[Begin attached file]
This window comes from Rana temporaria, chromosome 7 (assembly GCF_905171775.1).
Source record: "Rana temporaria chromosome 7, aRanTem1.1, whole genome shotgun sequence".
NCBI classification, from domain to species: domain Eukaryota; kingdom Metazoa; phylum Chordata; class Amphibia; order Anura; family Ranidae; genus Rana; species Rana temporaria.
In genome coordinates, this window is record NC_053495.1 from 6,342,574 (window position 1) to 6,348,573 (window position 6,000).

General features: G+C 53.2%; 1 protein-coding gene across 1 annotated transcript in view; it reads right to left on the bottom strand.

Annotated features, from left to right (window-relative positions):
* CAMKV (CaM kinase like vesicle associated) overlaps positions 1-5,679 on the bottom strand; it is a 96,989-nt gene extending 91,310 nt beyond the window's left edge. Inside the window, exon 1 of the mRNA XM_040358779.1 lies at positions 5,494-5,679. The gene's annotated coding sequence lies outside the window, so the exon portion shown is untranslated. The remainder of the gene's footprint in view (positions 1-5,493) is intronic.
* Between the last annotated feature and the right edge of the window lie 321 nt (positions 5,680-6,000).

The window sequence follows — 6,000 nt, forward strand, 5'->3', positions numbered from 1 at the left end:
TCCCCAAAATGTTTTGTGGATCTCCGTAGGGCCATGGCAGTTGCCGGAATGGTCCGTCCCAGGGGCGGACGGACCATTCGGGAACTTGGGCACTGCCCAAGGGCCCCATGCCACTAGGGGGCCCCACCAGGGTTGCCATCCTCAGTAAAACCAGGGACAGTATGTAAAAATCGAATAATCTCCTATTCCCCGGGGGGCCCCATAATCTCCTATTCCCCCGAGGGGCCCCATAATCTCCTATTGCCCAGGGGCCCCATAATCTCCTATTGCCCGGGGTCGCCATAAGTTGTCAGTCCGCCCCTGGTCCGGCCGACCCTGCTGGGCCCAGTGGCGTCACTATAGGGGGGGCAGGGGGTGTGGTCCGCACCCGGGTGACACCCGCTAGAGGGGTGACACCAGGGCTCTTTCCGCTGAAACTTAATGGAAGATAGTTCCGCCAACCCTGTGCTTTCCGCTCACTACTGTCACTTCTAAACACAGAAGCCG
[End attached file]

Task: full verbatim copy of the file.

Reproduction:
This window comes from Rana temporaria, chromosome 7 (assembly GCF_905171775.1).
Source record: "Rana temporaria chromosome 7, aRanTem1.1, whole genome shotgun sequence".
NCBI classification, from domain to species: domain Eukaryota; kingdom Metazoa; phylum Chordata; class Amphibia; order Anura; family Ranidae; genus Rana; species Rana temporaria.
In genome coordinates, this window is record NC_053495.1 from 6,342,574 (window position 1) to 6,348,573 (window position 6,000).

General features: G+C 53.2%; 1 protein-coding gene across 1 annotated transcript in view; it reads right to left on the bottom strand.

Annotated features, from left to right (window-relative positions):
* CAMKV (CaM kinase like vesicle associated) overlaps positions 1-5,679 on the bottom strand; it is a 96,989-nt gene extending 91,310 nt beyond the window's left edge. Inside the window, exon 1 of the mRNA XM_040358779.1 lies at positions 5,494-5,679. The gene's annotated coding sequence lies outside the window, so the exon portion shown is untranslated. The remainder of the gene's footprint in view (positions 1-5,493) is intronic.
* Between the last annotated feature and the right edge of the window lie 321 nt (positions 5,680-6,000).

The window sequence follows — 6,000 nt, forward strand, 5'->3', positions numbered from 1 at the left end:
TCCCCAAAATGTTTTGTGGATCTCCGTAGGGCCATGGCAGTTGCCGGAATGGTCCGTCCCAGGGGCGGACGGACCATTCGGGAACTTGGGCACTGCCCAAGGGCCCCATGCCACTAGGGGGCCCCACCAGGGTTGCCATCCTCAGTAAAACCAGGGACAGTATGTAAAAATCGAATAATCTCCTATTCCCCGGGGGGCCCCATAATCTCCTATTCCCCCGAGGGGCCCCATAATCTCCTATTGCCCAGGGGCCCCATAATCTCCTATTGCCCGGGGTCGCCATAAGTTGTCAGTCCGCCCCTGGTCCGGCCGACCCTGCTGGGCCCAGTGGCGTCACTATAGGGGGGGCAGGGGGTGTGGTCCGCACCCGGGTGACACCCGCTAGAGGGGTGACACCAGGGCTCTTTCCGCTGAAACTTAATGGAAGATAGTTCCGCCAACCCTGTGCTTTCCGCTCACTACTGTCACTTCTAAACACAGAAGCCG